December 29, 2010
This final installment of the series explains why and how HIPS supports sex workers when the world has turned their backs on them.
Helping Individual Prostitutes Survive: On the Van -- Part Two
December 28, 2010
HIPS volunteer Meredith Zoltick offers "tools" and emotional support for sex workers. Photo: DC HIV/AIDS Examiner.
Helping Individual Prostitutes Survive: On the Van -- Part One
December 27, 2010
This article is a three part journal entry of sorts. A first hand glimpse at how a small-scale organization called HIPS (Helping Individual Prostitutes Survive) goes out into the red light district of DC after hours and distributes the tools that sex workers need to stay safe and stop the spread of HIV. The van goes out on Thursday, Friday and Saturday nights from 11 pm until 5 am.
Three Reasons Why Criminalizing HIV Is So Wrong
December 19, 2010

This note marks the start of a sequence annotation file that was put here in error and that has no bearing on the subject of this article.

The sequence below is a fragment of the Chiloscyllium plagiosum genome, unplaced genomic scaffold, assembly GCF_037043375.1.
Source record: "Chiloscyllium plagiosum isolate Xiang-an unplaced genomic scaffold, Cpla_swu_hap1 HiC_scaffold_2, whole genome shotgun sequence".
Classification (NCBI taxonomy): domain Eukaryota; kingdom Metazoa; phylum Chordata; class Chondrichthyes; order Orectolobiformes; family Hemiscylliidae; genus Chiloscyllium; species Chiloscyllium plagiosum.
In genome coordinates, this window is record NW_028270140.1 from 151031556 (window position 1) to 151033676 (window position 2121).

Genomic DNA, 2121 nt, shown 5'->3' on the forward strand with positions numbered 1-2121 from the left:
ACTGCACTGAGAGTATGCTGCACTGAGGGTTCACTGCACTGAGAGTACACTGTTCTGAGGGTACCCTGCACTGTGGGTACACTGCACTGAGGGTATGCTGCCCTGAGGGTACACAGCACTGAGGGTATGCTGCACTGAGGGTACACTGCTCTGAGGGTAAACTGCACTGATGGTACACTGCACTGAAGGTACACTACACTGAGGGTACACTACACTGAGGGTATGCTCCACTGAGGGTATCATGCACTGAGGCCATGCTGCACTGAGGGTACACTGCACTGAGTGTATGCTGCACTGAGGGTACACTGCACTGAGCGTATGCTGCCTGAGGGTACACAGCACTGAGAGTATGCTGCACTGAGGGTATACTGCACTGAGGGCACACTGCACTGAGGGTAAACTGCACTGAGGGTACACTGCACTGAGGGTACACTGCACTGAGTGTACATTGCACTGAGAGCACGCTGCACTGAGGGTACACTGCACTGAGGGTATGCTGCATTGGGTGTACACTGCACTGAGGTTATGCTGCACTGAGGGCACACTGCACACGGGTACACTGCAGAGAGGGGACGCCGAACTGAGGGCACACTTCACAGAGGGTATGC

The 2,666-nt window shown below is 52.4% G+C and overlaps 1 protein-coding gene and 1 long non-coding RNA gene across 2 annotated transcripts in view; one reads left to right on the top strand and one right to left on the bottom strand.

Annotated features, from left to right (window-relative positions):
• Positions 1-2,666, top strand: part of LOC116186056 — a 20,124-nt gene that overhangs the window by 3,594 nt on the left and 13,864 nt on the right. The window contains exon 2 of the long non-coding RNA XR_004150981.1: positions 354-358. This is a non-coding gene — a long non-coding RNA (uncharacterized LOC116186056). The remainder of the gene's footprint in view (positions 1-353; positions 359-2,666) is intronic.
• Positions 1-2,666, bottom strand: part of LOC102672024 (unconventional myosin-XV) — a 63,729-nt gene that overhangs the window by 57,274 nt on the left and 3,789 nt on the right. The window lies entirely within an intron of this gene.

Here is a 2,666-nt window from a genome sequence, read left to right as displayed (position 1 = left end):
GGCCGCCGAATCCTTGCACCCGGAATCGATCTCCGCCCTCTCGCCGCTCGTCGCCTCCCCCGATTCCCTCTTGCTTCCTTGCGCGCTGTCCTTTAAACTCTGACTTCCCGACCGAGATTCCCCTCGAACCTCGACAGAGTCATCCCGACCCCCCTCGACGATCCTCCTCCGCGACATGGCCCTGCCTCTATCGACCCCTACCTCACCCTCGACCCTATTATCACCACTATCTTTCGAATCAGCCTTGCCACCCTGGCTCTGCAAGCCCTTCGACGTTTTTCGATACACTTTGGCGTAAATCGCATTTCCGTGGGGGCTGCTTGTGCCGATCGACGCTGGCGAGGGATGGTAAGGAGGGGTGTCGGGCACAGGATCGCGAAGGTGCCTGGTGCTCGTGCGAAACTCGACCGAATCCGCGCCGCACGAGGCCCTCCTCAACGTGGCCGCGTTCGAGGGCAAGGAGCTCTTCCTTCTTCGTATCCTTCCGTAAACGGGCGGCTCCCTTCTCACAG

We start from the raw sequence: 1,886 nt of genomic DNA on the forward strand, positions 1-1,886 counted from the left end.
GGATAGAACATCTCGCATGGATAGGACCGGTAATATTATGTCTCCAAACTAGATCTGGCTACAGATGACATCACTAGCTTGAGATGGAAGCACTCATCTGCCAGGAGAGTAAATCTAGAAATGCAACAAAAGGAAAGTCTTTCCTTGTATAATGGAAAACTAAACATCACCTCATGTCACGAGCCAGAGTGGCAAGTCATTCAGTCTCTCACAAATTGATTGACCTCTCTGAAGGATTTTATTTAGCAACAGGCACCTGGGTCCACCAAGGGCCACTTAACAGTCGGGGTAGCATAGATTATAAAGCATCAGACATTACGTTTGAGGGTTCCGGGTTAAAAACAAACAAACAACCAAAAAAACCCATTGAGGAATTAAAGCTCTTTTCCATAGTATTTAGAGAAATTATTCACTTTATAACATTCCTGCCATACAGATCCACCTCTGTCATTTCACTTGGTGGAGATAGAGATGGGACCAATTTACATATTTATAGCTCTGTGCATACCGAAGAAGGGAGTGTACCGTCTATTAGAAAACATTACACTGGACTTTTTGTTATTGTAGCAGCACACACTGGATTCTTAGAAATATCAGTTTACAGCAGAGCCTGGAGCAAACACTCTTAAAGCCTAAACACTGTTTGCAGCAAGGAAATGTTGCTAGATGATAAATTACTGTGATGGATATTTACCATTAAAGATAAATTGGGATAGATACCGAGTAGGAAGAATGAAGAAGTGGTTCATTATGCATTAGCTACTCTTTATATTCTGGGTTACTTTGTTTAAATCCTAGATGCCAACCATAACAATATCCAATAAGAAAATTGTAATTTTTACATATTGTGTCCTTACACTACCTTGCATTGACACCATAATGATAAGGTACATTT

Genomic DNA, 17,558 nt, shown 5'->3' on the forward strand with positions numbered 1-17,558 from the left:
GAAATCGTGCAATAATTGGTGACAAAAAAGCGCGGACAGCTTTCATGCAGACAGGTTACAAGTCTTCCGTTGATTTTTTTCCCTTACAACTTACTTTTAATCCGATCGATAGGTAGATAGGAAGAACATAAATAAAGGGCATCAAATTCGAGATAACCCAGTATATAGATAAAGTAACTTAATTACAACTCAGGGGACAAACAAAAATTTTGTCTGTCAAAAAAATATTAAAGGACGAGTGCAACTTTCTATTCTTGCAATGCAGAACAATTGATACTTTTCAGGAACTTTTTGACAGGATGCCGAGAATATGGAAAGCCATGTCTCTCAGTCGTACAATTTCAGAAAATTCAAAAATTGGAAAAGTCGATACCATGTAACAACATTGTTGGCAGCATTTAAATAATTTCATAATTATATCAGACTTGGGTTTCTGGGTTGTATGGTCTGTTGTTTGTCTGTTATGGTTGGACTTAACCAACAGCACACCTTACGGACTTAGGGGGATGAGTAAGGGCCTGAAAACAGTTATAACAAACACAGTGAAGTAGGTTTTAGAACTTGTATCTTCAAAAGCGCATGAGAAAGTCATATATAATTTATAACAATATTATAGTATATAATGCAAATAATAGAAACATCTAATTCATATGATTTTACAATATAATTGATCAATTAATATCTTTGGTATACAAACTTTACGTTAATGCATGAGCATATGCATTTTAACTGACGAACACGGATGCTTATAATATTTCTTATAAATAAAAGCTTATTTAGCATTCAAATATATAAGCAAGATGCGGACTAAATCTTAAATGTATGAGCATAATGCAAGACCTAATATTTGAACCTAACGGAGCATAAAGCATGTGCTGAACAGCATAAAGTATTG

Ok. So there's been a lot of talk about the criminalization of HIV lately and this article is a late addition to the debate. For those who are not aware of what criminalizing HIV means, here's a simple explanation. It means that when people who are HIV positive perform an unprotected sex act, or try to expose another person to the virus by biting, spitting or purposely cutting themselves, they should be given the harshest punishment by law. For some, this seems reasonable given the fact that the person has a potentially deadly and incurable disease. However, activists and advocates in the AIDS education field feel that this is over the top and completely unnecessary. The Positive Justice Project summed it up best by stating, "The use of criminal law as a way to stop or slow HIV transmission invariably is ineffective. The reasons why individuals take risks with their health, and how they assess risk, are many and complex. Arresting and prosecuting people with HIV for consensual sexual relationships or no-risk conduct, such as spitting, does nothing to take these reasons into account, or to assess risks based on the specific circumstances of the case at hand, such as viral load or even basic issues of intent or mutual responsibility."